"Although there are a great many BIG Stories of 2014, one story that likely flew under the radar is the Larji Dam Tragedy in India where, on June 8, 2014, 24 promising, bright engineering students drowned when the local electric utility unexpectedly opened their spillway gates. This was a senseless incident that highlights the worldwide need for owners and operators of dams and hydroelectric power plants to have in place documented procedures for discharging water. The Canadian Dam Association in its publication CDA Guidelines of Public Safety Around Dams addresses these procedures which were developed in response to similar incidents long ago in Canada. ICOLD via its committee for Public Safety Around Dams is currently working on a worldwide set of guidelines that will help dam owners and the public to recognize the risk around these dams and to safeguard the public so they can continue to enjoy these great assets and the recreational opportunities they afford. For Worthington, this tragedy reinforced our resolve to increase our efforts help dam owners know about the many resources available to them such as those of the CDA.
There is a detailed article in the Fall 2014 Canadian Dam Association Bulletin that gives more details and photos of this terrible tragedy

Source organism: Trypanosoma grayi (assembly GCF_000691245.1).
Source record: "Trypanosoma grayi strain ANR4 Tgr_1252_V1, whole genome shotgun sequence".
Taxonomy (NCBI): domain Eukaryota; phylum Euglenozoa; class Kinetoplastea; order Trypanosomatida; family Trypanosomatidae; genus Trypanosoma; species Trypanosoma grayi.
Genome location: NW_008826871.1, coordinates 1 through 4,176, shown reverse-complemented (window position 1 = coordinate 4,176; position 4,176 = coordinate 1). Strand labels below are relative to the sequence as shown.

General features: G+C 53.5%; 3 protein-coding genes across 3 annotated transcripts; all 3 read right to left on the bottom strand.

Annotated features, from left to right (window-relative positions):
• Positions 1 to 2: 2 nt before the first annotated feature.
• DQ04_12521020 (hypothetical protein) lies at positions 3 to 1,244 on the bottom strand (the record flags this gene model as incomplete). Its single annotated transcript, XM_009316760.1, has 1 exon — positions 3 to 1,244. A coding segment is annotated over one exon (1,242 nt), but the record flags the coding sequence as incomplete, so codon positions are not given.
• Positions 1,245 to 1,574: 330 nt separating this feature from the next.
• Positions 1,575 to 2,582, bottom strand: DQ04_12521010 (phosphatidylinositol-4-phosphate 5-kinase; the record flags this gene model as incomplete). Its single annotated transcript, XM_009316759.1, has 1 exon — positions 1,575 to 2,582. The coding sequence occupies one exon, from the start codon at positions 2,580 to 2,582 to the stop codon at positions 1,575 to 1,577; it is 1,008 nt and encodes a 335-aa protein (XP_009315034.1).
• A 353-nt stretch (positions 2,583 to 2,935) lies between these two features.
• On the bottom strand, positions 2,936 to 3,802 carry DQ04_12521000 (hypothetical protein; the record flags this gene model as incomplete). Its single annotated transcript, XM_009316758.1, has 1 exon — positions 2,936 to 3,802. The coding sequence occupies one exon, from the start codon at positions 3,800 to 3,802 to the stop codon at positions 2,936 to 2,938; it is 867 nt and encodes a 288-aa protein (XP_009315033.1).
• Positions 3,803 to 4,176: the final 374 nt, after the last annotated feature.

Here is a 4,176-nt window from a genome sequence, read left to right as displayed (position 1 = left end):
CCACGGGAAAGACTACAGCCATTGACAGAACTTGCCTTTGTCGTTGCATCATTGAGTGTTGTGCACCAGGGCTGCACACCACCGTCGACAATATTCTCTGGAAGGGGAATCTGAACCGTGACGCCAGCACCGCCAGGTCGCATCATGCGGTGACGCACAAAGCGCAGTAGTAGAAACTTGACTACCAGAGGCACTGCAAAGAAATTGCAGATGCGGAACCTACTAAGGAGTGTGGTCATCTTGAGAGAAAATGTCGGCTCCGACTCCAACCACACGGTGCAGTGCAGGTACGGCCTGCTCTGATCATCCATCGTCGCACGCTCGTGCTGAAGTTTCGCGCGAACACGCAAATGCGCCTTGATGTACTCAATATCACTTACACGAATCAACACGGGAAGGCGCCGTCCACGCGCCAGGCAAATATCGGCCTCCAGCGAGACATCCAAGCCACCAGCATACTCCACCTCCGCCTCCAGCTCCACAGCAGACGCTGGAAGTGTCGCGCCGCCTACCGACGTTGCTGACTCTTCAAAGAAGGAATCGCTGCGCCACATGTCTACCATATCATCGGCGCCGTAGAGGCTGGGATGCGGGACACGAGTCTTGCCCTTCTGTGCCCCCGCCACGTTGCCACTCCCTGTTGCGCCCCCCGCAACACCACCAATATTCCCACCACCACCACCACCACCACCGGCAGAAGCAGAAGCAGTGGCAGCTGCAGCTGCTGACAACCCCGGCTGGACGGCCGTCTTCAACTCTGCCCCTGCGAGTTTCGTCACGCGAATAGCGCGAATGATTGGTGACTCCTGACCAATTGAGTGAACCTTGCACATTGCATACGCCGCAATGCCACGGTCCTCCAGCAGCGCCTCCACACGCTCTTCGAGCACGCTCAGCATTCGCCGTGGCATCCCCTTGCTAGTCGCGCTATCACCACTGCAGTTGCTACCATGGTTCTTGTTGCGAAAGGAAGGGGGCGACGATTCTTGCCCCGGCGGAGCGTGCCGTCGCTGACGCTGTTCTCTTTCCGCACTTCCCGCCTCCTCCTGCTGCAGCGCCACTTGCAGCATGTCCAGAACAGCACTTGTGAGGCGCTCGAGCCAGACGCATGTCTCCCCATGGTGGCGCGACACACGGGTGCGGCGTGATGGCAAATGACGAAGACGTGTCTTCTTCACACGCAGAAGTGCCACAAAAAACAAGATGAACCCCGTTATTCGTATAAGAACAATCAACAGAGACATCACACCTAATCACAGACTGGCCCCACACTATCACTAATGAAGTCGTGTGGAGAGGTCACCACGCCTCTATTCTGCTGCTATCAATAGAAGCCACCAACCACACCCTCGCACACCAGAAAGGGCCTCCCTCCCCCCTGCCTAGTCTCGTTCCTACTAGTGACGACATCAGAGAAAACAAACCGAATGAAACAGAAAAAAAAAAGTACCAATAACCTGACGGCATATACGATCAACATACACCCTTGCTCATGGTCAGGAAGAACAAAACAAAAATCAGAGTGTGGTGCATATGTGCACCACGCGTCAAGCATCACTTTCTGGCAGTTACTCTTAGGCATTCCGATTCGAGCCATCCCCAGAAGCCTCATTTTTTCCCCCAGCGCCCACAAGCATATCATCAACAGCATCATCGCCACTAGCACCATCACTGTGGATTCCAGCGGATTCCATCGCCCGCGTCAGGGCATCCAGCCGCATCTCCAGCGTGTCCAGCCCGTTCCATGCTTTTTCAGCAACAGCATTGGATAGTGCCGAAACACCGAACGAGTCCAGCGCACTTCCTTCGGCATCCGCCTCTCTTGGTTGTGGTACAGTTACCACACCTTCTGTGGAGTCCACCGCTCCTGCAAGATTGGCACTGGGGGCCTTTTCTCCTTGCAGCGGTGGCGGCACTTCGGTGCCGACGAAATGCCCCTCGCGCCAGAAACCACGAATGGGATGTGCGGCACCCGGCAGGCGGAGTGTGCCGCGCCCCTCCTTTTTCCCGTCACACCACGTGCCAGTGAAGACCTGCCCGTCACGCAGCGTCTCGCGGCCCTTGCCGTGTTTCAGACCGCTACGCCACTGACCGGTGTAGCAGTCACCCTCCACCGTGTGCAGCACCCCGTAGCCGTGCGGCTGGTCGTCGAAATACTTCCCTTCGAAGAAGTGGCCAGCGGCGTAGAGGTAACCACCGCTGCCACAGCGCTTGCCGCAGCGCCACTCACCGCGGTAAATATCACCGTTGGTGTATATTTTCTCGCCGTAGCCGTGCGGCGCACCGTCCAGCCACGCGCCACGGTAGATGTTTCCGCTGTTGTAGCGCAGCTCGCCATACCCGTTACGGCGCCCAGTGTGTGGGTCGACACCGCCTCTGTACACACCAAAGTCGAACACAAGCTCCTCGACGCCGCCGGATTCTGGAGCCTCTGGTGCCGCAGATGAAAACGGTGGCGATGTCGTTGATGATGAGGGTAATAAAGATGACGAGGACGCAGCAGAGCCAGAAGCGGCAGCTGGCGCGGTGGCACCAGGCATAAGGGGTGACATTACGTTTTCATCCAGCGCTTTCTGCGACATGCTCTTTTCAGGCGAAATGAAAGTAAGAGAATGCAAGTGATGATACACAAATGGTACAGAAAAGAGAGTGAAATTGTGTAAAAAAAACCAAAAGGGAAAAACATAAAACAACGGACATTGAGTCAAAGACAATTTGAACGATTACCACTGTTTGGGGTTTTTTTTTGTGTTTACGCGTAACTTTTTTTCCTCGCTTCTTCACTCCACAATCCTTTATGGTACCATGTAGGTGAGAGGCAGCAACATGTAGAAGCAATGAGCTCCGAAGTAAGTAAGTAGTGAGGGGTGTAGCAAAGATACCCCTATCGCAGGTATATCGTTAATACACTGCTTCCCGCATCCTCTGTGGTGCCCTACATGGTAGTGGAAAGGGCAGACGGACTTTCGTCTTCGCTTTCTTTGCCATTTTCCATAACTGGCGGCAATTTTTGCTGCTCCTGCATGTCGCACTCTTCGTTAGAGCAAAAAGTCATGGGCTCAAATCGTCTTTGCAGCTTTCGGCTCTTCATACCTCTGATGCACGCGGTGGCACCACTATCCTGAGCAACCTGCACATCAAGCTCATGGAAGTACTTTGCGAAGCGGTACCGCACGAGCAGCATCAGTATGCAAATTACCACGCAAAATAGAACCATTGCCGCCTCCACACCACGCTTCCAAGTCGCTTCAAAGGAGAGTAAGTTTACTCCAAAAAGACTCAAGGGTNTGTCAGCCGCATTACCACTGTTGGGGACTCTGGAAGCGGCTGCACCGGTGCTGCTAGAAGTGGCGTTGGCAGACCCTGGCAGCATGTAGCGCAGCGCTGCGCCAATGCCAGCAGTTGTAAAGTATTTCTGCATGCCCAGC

." Paul S. Meeks, President, Worthington Products, Inc.

"Having been in post as BHA CEO now for just under 12 months, the main issue for us and our members during the year has to be the continued and significant problems created by the link between pre-accreditation and the degression trigger within the FiT scheme. We have been discussing this with DECC on what seems like a daily basis for the best part of the year and the frustration it has caused, in being unable to find a way forward with the support of DECC continues to cause the sector not only a great deal of concern, but it will hinder future development, which is precisely the opposite of what the FiT scheme was intended to do.
The increase by over 1000% in the cost of an abstraction licence in England was met with disbelief, continues to be concern and is a major hurdle for the smaller, potential hydro developers, a proposal by NRW to implement a similar increase in April 2015 is being fought from the very outset and the possible effect on hydro schemes through the implementation of the European Eel regulation in England is being vigorously addressed by the Association.
All of these issues are problematic in themselves, but cumulatively they have taken up significant chunks of BHA and members time. This is of course without mentioning the forthcoming 2017 business rates review for hydro or the problems with Grid connectivity….
." Simon Hamlyn, Chief Executive Officer, British Hydropower Association


"The continued flooding in the early part of 2014 has caused many authorities to look at flood defence structures and re-evaluate their reliability and effectiveness. ECS Engineering has been involved in the repair, refurbishment and replacement of several large water control structures this year in order to deliver improved performance and safer working conditions for engineers. The Environment Agency has certainly heightened its commitment to improve many flood defence structures in an effort to reduce the number of people affected by flooding." Jamie Wesley, Commercial Manager – Water Control Division, ECS Engineering Services Ltd